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The Gravity of Free-Falling Prices

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By Peter G Hall
Vice-President and Chief Economist Export Development Canada

What goes up must come down. What holds in physics is also true in economics, evidenced in recent commodity price plunges. Although crude oil floods the media headlines these days, similar tumbles have come to characterize other industrial commodities as well. What can Newton teach us about commodity prices?

Lots. In the lead-up to the 2008 financial crisis, the price of West Texas Intermediate (WTI) crude oil skyrocketed to USD 145 per barrel. Economic collapse felled prices to USD 30 before year-end. Then, worldwide public stimulus sparked a price surge of 270% over the next two and one-half years. Traders were convinced that supplies were tight, keeping prices high. However, in 2014, WTI began a 65% plunge, which took it as low as $38 in August. For its part, copper climbed from USD 0.80 a pound in January 2000, to USD 4.34 in January 2011, before slipping to USD 2.33 in August 2015. So what gives?

The massive and unprecedentedly coordinated public policy response to the crisis is an often-overlooked driver of commodity prices during the most recent cycle. Apart from the impact that fiscal stimulus had on demand, central bank asset purchases, first in the US, then in the UK, EU and Japan, injected a vast pile of liquidity into the system. Access to cheaper credit spurred emerging market growth and demand for commodities. Stock-piling became common. China’s share of global consumption for commodities across the spectrum is now at least one-third of the global total. In addition, investors funneled stranded cash into commodities in a search for yield, artificially boosting prices.

But as it’s said, there’s no cure for high prices quite like high prices. In 2000, US production averaged about 5.8 million barrels per day, falling to a low of 5mb/d in 2008. High prices then boosted investment, and US crude production shot skyward. In fact, by 2014, the US became the world’s top crude producer, thanks to increased findings and higher well productivity. Shale oil became more economical by employing techniques similar to those developed for shale gas, lifting proved reserves to over 48 billion barrels in 2014. Horizontal rigs now drill multiple wells, some in 11-kilometre stretches. Offshore rigs have moved further out, drilling to depths of over 12 kilometres. Not to be left behind, steam technology helped Canadian crude production climb by over 1mb/d this past decade.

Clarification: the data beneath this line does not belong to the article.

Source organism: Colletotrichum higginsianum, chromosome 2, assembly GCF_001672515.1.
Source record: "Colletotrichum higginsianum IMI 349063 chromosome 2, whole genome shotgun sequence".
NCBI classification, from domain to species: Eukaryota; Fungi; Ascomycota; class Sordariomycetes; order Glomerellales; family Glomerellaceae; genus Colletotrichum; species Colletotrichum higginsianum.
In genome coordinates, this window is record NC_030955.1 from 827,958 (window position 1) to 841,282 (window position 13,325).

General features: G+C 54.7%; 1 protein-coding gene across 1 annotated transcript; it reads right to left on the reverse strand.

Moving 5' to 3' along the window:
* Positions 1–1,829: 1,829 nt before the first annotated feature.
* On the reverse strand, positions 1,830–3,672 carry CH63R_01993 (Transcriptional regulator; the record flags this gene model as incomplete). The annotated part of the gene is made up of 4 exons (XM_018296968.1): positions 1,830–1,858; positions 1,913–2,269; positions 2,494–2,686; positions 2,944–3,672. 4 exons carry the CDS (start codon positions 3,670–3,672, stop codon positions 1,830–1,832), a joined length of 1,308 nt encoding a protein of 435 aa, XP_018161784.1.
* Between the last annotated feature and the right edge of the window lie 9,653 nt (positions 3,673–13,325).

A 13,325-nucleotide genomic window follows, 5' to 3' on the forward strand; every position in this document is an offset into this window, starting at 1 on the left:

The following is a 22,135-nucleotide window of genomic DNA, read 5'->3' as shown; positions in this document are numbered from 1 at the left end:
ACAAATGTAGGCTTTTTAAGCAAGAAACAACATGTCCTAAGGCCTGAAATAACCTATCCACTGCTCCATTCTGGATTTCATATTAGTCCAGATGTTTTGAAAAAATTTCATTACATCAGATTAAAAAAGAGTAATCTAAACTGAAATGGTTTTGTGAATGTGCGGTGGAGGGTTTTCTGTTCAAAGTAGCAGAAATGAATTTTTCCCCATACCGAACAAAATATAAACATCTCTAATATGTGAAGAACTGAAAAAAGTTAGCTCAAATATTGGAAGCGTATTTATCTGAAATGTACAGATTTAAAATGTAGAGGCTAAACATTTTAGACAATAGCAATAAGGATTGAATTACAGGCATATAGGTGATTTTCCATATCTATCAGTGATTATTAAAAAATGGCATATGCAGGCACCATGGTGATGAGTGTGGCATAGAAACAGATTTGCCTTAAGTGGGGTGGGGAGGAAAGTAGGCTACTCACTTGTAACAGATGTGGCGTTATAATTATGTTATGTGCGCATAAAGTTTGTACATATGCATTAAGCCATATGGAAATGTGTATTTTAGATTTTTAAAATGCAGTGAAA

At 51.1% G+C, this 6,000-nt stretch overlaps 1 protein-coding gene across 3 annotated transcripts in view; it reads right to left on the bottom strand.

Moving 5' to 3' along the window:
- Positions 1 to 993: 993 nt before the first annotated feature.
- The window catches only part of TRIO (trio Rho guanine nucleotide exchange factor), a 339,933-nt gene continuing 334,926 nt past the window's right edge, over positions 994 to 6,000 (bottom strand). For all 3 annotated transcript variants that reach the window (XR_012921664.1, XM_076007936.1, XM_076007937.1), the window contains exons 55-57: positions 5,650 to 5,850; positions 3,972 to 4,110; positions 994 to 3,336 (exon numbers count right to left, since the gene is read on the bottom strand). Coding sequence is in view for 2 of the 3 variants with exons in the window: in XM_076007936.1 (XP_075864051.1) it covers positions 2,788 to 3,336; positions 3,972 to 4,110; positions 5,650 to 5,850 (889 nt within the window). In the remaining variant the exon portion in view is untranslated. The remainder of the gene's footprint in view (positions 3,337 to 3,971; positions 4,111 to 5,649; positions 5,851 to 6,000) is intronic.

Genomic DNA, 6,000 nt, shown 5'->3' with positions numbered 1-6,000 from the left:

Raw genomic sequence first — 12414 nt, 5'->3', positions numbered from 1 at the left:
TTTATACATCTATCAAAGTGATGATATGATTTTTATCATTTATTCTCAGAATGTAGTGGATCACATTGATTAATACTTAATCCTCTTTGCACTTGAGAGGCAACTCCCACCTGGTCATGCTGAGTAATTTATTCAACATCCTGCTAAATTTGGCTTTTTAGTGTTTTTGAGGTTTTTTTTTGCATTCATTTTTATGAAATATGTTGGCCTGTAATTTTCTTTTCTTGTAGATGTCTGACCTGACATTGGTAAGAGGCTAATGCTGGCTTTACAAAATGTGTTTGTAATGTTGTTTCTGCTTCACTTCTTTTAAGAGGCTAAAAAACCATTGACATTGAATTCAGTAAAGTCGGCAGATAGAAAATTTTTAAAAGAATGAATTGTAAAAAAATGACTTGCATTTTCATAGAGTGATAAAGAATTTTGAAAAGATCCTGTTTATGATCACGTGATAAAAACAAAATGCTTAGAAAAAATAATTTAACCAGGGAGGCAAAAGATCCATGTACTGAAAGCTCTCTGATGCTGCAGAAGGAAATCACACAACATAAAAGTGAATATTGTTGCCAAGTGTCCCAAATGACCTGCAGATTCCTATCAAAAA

Natural gas production has also benefited from unconventional technologies. The US has known for years about its shale gas potential. Proven reserves in 2005 stood at 5 trillion cubic metres, but thanks to the perfecting of techniques like fracking and horizontal drilling, shale gas has become more economical. Proven reserves ballooned to 9.8 trillion cubic metres by 2014, and US production climbed from 511 to 728 billion cubic metres. Once avidly pursuing imports, the US is now seriously considering gas exports.

Meanwhile, advancements in technology have simultaneously tempered demand for energy. Universally, countries require less than one-half of a barrel of crude oil today to produce $1,000 of GDP, compared with almost one barrel in 2000. Consequently, US consumption has slipped by about 1 million barrels per day since 2007.

On the copper side, producers seeking to cut costs have resorted to recycling. Since the metal is fully reusable, about one-third of the global copper supply is now made up of recycled material. As a result, the world has mined less than 15% of known resources to date. For their part, builders have cut the amount of copper pipe used in the average two-story North American home by 150 pounds, over the past 30 years, by substituting it with cross-linked polyethylene pipe.

The bottom line? Quantitative easing boosted commodity prices, and a consequent wave of investment, together with a surge in recovery-enhancing technology created the supply-demand imbalances that undermined prices. Consumers reacted to higher prices by conserving or substituting. At the same time, anticipation of a large-scale withdrawal of QE will shrink the liquidity that fueled the re-surge in prices. The interplay of these forces has caused prices to fall hard, from which point they’ll rise modestly through the medium term.

© EDC


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